The big dance in fishing starts this week. The Bassmaster Classic is the pinnacle of competitive angling, and one whirlwind of a week. This time I don’t get to take my dancing shoes. I will be at the Classic Sport Show, working in my sponsors’ booths.
The event is being held in Shreveport, Louisiana, an area is full of bass fishermen. The Sport Show will be packed to say the least. The most up-to-date tackle will be on display! The newest in rods and reels, line, outboards and boats are ready to be viewed. The best thing about the Bassmaster Classic and Classic Sport Show is that entrance is free! You just don’t get that every day!
Not being in the game can be a good thing, as it provides me the incentive to work harder on the water. And as I write this blog, I know exactly which day of the 2011 Elite Series kept me from fishing in the Classic. It was Day 2 at the Harris Chain, the first event of the season! It is a helpless feeling when you know you are behind the eight-ball in the first event!
If you are planning on attending the Classic show, please come by the Skeeter, Yamaha, Strike King and Lew’s booths and say hello. My sponsor Line Rite (Organizational Rod and Tackle Tabs) has outfitted me will autograph cards that will get you a 10 percent discount on gear from the Line Rite website.
I am preparing for the next season every day. I just got my 2012 Skeeter FX20 home. The Northstar Batteries are on charge. The gas tanks are full. I will be breaking in the Yamaha SHO 250 in the morning and will follow the manual on the break-in procedure. I hope to get a minimum of three hours on the engine in the morning.
Incidentally, it’s a must to follow manufacturer recommendations like these when running a new outboard. I depend on this Yamaha for everything during the season. If I follow the correct procedure, my worries can be directly placed on catching the next bass. There will not be an additional concern. This rig is my office. It must be maintained and cared for during the season, and its first few minutes of life are the most important! My hope is that the temperatures will be a bit warmer. A long run in the cold will not be fun!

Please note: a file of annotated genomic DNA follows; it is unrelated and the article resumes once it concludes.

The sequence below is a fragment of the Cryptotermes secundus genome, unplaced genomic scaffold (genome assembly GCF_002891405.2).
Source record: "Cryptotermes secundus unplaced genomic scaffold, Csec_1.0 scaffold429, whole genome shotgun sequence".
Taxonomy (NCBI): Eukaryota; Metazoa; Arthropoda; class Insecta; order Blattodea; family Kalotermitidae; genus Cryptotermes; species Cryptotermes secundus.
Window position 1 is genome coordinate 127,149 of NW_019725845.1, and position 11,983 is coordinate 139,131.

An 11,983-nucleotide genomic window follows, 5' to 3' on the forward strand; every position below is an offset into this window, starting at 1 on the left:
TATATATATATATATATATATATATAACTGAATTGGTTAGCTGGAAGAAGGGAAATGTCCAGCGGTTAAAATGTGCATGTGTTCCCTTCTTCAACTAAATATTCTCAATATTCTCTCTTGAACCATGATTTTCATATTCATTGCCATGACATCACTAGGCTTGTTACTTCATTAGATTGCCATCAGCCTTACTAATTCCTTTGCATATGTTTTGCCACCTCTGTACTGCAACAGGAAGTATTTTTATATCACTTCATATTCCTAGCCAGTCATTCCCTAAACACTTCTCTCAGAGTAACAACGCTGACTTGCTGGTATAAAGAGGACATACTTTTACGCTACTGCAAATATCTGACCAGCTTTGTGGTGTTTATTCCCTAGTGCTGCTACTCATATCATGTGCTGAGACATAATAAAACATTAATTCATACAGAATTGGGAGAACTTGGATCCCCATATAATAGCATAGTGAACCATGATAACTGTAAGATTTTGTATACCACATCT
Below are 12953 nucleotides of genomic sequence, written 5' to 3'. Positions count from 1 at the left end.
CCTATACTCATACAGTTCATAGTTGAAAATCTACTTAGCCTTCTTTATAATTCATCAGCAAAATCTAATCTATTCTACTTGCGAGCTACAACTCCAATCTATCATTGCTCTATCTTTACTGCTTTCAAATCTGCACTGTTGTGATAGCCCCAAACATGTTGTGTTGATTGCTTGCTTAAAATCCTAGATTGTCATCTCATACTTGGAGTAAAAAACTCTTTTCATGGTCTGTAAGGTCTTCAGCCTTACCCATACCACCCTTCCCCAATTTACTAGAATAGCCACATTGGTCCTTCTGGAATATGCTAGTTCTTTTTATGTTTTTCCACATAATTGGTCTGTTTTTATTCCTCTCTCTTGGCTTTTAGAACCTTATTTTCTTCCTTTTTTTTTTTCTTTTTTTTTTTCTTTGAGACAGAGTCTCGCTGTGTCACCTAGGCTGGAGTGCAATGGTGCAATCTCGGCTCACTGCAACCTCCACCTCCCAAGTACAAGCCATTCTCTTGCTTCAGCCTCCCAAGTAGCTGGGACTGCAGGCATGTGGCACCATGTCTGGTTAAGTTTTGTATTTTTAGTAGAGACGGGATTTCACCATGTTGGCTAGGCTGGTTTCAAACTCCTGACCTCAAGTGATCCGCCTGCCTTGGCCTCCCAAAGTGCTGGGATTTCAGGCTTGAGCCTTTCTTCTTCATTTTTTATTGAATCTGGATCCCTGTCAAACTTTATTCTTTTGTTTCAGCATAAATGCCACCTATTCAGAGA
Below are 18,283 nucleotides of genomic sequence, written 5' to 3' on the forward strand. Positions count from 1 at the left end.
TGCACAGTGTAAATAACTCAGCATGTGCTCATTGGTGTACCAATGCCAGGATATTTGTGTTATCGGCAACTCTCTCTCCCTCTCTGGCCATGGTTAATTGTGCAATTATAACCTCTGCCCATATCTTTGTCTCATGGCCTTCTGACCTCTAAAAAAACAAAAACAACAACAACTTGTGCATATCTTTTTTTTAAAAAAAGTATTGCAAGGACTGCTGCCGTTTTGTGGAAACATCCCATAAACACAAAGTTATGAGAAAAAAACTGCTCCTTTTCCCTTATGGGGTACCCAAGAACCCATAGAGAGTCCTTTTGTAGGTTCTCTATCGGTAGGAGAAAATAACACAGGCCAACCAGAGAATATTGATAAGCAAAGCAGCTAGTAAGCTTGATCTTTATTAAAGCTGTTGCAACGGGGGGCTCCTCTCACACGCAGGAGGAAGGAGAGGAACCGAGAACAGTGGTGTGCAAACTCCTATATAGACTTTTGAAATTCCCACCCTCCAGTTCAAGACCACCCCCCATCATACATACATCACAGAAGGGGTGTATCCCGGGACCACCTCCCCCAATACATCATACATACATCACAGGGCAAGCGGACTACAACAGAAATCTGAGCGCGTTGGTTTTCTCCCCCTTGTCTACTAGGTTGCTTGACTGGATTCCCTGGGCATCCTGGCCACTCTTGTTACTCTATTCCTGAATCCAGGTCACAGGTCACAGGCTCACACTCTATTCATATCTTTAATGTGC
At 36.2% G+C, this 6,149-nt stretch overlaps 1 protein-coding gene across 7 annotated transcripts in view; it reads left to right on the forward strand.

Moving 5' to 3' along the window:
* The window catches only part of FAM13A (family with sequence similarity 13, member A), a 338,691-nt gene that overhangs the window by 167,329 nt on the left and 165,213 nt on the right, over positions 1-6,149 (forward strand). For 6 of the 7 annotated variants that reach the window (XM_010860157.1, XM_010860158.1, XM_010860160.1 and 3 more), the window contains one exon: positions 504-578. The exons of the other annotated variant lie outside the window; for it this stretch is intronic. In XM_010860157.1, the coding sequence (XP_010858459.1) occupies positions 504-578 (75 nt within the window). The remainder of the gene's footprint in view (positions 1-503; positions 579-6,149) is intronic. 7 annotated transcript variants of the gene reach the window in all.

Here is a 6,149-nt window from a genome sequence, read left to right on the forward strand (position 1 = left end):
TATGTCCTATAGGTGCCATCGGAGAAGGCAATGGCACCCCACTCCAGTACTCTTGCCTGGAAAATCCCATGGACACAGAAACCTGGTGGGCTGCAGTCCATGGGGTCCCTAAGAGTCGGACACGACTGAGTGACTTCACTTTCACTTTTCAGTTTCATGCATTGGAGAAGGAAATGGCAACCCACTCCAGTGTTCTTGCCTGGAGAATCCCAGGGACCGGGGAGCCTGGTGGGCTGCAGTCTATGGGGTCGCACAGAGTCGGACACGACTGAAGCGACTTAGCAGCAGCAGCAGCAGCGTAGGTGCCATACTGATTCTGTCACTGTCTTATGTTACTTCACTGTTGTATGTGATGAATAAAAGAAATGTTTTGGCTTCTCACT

My boat will have to be wrapped according to tournament rules. I just about have everything in place. A boat wrap does two things. It will give my sponsors exposure for the tournament season, as well as protect my “office” from wear and tear. At the end of the season, I will take the wrap off of my boat and the rig’s surface will look the same as it does today. This was an unexpected benefit.
Besides the practical benefits of boat wraps, they make for a cool sight when all the boats gather on the morning of the first blast-off. Every color under the rainbow can be seen on the 100 competitor boats.
Scooter is mending very well from his operation. He is placing weight on the foot from where he lost his toenail. It has been harder on me than him. As most of you know, I love dogs. He is still giving me the unconditional love animals will give. I stepped on his toe and caused the injury, but he is still helping me write my blog at this very moment!
My tackle is coming along very well. I have about another hour left on the actual baits I will need for the two Florida events. When I return home from the Classic, I will string all of my Lew’s rods and reels will Seaguar line. It will require me to fill at least 20 rigs with InvisX fluorocarbon, Kanzen braid, and Senshi monofilament. Spinning gear and baitcasting equipment will be loaded and ready for battle. Then, I will turn my efforts to the Tacklewarehouse.com wrapped Ford F-250. Oil and filters will be changed. Tires will be rotated. And a very thorough cleaning will be done! After all, this will be my home for the next six months.
Note that I include my truck as a part of my tackle! It is a very valuable part of the game.
It is a busy time here at my home. Add all of my kid’s activities and we are at a dead-run like most families. I’m looking forward to the season. I hope to make it a good one!
Mark Menendez is a professional angler from Paducah, Kentucky. You can follow him on Facebook, Twitter, or at Markmenendez.com.